How to Avoid the Headache and Expense of an Empty Rental Property
Success as a landlord doesn’t just centre around what you do when your property is tenanted. How you manage your rental when it’s empty is also crucial.
All landlords have to contend with void periods – they’re an inevitable part of having a buy-to-let.
So, it’s wise to budget for the costs associated with void periods and take precautions to stop them dragging on.
That’s because when your property is empty, not only will you be missing out on rent, you’ll also have to cover the mortgage and utility bills (you’ll need to heat your property to some degree to prevent the pipes from freezing and condensation). And then there’s the thorny issue of council tax.
A few years ago, many local authorities gave landlords a one-month grace period on paying council tax on empty properties. But many cash-strapped councils have since scrapped this policy, while others only offer a partial discount.
Given that void periods can be costly, it’s imperative that landlords carefully manage them and keep them to a minimum. Here are tips on how to do both.
Managing void periods
- Set some cash aside to cover costs when your property is empty.
- Check the rules on council tax and vacant properties in your local area so you can budget.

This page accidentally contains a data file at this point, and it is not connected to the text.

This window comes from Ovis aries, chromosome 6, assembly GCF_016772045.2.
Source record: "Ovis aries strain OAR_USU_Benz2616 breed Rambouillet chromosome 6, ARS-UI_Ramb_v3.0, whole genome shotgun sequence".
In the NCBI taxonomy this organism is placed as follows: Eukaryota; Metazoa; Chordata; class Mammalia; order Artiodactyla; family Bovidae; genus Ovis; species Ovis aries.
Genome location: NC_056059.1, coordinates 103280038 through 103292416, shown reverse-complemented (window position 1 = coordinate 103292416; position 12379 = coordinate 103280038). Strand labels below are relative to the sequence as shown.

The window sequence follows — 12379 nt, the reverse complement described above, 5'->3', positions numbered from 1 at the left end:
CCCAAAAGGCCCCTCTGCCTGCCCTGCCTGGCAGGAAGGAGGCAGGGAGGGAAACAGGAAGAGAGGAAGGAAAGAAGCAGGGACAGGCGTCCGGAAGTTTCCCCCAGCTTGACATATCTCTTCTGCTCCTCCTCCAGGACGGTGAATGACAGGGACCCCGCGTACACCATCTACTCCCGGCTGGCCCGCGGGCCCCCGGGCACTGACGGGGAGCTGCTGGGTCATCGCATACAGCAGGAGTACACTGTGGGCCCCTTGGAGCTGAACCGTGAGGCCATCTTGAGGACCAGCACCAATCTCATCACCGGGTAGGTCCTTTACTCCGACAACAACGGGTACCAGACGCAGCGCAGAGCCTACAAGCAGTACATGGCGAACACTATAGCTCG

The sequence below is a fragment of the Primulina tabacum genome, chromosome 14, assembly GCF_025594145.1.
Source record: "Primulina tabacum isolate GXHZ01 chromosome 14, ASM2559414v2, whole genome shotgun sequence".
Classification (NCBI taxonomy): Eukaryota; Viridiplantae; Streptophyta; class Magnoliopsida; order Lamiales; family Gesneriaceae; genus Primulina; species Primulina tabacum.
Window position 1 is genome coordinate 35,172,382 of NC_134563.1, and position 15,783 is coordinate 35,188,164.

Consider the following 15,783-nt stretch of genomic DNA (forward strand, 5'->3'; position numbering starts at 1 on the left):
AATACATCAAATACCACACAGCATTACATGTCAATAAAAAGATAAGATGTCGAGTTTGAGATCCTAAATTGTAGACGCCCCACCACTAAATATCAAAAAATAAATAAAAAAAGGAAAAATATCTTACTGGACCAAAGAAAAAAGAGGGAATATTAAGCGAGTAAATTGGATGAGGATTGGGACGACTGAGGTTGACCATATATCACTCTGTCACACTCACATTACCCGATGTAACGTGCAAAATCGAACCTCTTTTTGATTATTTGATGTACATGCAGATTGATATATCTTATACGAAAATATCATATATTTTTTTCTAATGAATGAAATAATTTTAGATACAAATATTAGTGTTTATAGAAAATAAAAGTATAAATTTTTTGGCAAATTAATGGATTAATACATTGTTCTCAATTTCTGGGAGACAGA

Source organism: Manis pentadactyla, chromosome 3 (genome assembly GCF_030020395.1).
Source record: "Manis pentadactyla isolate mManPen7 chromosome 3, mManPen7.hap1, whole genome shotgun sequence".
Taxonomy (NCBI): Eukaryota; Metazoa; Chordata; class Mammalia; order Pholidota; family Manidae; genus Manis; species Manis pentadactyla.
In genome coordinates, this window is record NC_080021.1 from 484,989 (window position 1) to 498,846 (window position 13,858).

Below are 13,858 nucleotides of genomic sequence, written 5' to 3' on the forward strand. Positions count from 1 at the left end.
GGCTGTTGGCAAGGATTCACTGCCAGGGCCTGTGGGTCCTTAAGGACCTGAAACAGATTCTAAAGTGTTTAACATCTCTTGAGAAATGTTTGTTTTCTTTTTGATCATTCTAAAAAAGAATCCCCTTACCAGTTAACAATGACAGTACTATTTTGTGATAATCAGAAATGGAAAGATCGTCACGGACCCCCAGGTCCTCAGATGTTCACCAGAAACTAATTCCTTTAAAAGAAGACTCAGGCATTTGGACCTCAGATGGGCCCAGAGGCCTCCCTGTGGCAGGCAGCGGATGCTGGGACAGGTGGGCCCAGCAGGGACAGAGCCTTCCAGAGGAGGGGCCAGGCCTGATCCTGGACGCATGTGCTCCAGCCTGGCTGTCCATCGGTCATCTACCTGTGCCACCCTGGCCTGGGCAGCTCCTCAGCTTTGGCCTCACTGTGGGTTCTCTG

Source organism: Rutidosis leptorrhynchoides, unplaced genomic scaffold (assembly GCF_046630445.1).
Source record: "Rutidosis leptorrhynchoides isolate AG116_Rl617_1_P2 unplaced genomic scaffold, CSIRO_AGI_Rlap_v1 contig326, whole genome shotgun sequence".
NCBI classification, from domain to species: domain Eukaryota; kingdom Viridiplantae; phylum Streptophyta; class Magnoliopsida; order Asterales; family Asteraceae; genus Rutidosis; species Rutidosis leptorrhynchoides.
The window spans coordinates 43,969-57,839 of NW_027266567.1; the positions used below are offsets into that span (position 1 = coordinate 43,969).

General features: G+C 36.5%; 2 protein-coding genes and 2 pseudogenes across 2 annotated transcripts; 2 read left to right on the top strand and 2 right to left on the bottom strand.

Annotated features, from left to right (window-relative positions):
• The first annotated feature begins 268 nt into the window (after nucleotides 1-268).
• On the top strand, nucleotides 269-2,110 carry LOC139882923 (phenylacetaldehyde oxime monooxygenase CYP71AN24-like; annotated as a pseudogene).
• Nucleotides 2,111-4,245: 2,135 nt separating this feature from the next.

- When your tenant serves notice, use this time wisely to carry out any improvement works.
- Include rent protection in your landlord insurance.
- Check your insurance cover; some policies become invalid if the property is empty for more than 30 days. If your property looks set to be vacant for a significant period, you may need to take out unoccupied property insurance.
How to prevent unnecessarily lengthy void periods
- Be aware that it might take longer to find good tenants if your property is vacant around the Christmas period, as it’s quiet and difficult to arrange viewings.
- Maintain your buy-to-let to a high standard all year round. Don’t put off maintenance or repair work.
- Be a responsive landlord. Happy tenants are likely to stay longer.
- If you’re time-poor, use a letting agent to manage the property and reduce tenant turnover.